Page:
Braids

Filled with shimmering sonic textures, hypnotic vocals and dramatic dynamics, few debuts caused as much excitement in the 7digital office this year as Braids’ did. We weren’t alone in our enthusiasm either: the Calgary-based quartet won deservedly rave reviews in the music press for Native Speaker.

We caught up with lead singer Raphaelle Standell-Preston about the band's incredible year, their plans for the future and the inspirations behind those wonderful, alt-pop soundscapes. You can read the full interview below!

Preview and download Native Speaker »



Congratulations on Native Speaker! Can you tell us a little about the writing process on the album please? Was it a collaborative effort?

Native Speaker took roughly a year and a half to write and nine months to record. All of the music that is made in Braids is entirely collaborative; everyone has equal input. The songs were entirely written before entering the studio. There was an element of experimentation in that we had very little knowledge of how to record, so we were constantly experimenting within the recording program.

What were your key inspirations for the record? And what did you set out to achieve artistically?

We were very inspired by the record Feels by Animal Collective. The amount of layering and warmth on that album is so comforting and graceful. We enjoyed listening to Feels for the 50th time and not knowing what part was being played by which instrument. It’s an album that gets better with time and understanding, and we wanted to make something like that. We didn't want to make a pop banger that you listen to three times and then throw away; we wanted to make something challenging and thoughtful. I say all of this now because I’ve had time to think about what we wanted to make (and because I've been asked the question so many times!) but I think honestly, at the time, we just wanted to make a record, our first record, and this is what was most natural to deliver.

If you had to pick out one track on the album you’re most proud of, which would it be?

The title track ‘Native Speaker’, because we allowed for it to be open and vulnerable.

Where do you get your inspiration from lyrically? We’re intrigued about ‘Plath Heart’ in particular!

I found inspiration in relationships; I have always been enraptured by people. ‘Plath Heart’ deals with topics of infidelity and the title is inspired by the life of Sylvia Plath.

You had some amazing reviews for the album. How important is critical reception to you?

We all try not to care about critical reception. If you’re unhappy with what you're doing you’re only going to find false happiness in the support from those around you. I like when people realise that we’re not making music for the purpose of flattery and hype; when they realise that we are artists, experimenting with different methods of explaining life.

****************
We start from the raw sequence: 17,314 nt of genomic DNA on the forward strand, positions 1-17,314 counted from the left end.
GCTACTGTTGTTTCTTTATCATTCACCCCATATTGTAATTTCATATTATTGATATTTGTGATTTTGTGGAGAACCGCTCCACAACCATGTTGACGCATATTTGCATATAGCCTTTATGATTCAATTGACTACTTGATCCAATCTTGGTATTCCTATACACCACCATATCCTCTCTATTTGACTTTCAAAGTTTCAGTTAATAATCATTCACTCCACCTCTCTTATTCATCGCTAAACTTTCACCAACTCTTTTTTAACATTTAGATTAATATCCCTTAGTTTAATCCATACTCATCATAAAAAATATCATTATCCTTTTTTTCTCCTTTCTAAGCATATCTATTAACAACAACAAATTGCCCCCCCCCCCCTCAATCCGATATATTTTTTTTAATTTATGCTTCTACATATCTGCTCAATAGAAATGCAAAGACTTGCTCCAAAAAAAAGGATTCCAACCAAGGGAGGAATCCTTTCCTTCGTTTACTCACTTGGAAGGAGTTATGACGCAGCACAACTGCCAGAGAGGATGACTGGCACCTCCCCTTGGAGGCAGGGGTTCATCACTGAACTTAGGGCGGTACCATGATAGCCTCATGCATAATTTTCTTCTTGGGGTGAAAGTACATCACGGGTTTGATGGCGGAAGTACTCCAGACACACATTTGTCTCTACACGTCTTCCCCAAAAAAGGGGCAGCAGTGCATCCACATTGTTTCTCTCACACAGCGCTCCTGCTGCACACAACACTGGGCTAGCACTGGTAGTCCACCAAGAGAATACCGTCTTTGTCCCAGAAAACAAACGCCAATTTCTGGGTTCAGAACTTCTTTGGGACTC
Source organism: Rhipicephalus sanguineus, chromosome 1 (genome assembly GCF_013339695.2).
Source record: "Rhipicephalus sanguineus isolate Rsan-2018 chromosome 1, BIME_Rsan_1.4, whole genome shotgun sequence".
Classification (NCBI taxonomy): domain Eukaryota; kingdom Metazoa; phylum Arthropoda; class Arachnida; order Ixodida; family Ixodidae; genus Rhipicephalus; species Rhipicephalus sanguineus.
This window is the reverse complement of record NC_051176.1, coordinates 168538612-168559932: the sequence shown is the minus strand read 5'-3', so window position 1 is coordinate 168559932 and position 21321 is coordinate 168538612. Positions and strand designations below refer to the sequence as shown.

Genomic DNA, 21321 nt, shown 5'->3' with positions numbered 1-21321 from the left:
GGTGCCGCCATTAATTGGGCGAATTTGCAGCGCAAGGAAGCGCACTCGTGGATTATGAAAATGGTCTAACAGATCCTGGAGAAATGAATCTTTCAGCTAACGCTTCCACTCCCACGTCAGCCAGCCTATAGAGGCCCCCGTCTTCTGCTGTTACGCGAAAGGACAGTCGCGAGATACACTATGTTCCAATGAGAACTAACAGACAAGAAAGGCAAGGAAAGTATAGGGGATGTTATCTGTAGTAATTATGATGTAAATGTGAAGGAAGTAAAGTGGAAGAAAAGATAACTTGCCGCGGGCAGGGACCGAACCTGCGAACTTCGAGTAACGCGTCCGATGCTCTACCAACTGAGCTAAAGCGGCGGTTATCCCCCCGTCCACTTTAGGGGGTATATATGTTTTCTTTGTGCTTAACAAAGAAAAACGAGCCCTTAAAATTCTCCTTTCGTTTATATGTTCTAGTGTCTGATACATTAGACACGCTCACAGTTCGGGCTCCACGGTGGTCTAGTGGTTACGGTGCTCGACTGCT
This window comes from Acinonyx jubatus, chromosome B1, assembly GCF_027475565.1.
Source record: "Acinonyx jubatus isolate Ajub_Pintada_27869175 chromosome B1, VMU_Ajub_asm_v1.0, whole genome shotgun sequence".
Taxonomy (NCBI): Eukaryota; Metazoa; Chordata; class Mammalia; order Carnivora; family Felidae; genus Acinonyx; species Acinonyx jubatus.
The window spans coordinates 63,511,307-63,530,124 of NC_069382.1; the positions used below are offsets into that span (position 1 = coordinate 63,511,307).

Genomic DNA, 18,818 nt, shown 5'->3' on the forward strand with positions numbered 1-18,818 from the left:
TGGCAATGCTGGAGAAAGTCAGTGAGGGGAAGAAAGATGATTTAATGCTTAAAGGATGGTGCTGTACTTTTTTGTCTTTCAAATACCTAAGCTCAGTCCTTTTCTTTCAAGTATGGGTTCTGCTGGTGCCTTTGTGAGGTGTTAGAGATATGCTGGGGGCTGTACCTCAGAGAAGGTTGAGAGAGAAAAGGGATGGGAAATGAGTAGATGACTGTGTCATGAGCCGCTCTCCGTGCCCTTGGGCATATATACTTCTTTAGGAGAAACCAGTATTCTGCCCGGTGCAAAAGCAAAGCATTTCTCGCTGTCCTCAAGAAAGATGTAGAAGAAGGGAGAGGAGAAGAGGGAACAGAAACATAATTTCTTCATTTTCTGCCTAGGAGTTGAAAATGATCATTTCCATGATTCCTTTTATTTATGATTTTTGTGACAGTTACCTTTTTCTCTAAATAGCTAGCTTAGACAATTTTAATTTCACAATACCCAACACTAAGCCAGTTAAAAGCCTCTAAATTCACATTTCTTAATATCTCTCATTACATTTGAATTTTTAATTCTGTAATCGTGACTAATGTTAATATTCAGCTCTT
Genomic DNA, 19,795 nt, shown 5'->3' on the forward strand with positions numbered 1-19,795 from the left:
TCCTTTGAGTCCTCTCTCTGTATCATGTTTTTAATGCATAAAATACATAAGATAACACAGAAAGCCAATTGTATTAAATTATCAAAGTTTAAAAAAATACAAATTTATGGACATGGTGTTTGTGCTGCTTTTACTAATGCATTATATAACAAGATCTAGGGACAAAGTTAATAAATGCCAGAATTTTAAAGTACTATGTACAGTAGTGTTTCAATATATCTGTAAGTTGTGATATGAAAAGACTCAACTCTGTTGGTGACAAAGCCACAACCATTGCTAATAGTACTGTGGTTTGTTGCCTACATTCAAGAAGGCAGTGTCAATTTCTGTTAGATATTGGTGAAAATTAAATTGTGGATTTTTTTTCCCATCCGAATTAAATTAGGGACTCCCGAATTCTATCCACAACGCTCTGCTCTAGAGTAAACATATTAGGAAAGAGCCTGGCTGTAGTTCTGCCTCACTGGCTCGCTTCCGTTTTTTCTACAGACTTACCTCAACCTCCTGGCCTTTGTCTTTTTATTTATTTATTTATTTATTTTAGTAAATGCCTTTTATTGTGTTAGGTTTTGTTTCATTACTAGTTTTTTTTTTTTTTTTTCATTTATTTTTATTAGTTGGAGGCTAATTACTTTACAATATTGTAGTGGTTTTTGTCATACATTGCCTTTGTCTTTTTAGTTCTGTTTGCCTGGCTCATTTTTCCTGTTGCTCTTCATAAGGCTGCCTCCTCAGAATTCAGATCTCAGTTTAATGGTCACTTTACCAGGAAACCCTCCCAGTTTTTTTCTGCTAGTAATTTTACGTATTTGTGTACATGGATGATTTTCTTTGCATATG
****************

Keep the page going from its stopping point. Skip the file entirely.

Your sound’s also proved pretty difficult for critics to define! How would you describe it?

I am not sure! That is for the critics to decide. I would call it music, and let others describe the rest for themselves.

We really like the video for ‘Plath Heart’. How important is the visual side of things to you? And do you take a hands-on role in creating your videos and artwork?

With the next album we are going to have a much more hands-on approach to the visuals connected with the record because we have all begun to realise the role they can have in music. I feel, for our album artwork and our press photos, we were much more interested and concerned with how it came across. We were working with a brilliant photographer/designer called Mark Rimmer, who’s a very inspiring individual, so it was easy to become excited about the work he was doing. We are all rather perplexed by music videos and still haven't come around to them. We’re going to try very hard with our next record to make a music video that we are proud of.

We hear Bradford Cox was an early supporter of yours. Have you been influenced by his music? And which artists have been most inspirational for you and why?

I was very inspired by Bradford’s earlier work with Deerhunter. Björk has given me the most inspiration, and simply put, I think she is the queen.

Where do you feel most at home: performing live or working in the studio? And why?

I haven’t decided yet. I would like to feel comfortable with both!

Seeing as you started the band in school, have any of you ever had a “normal” job? And had you not formed Braids, what do you think you’d have done instead?

We have all had normal jobs. Once I was a midnight vegan baker. It was sh*t. If we were not in Braids we all would have finished university and had, most likely, artistic professions. Austin would still be a drummer and Katie would be an architect. I feel like for Taylor and I, our professions would have come later on down the road. We probably would have dabbled in the intellectual world for sometime before figuring out what we wanted to do.

It says in your biography that you lost out to a Red Hot Chili Peppers cover band at school – do you have any hard feelings?!

No comment.

Have you started writing material for your sophomore album? And if so, what can we expect from it?

We have started writing material for our next album. I am not sure what it will be like, it’s too early to say. We want to release it sometime in summer or fall.

We’re unveiling our Best of 2011 at the moment. What’s been your favourite album of the past twelve months?

The King of Limbs, Radiohead.

What’s been the highlight of the 2011 for you, what do you have planned for 2012 and, ultimately, what would you like to achieve as a band?

That’s an incredibly large question, what would you like to achieve as a band... I don't think I can answer that, I feel that is the kind of question you fill in over time. The highlight of 2011 has been touring the world with my three best friends. And in 2012, we plan to record our second record.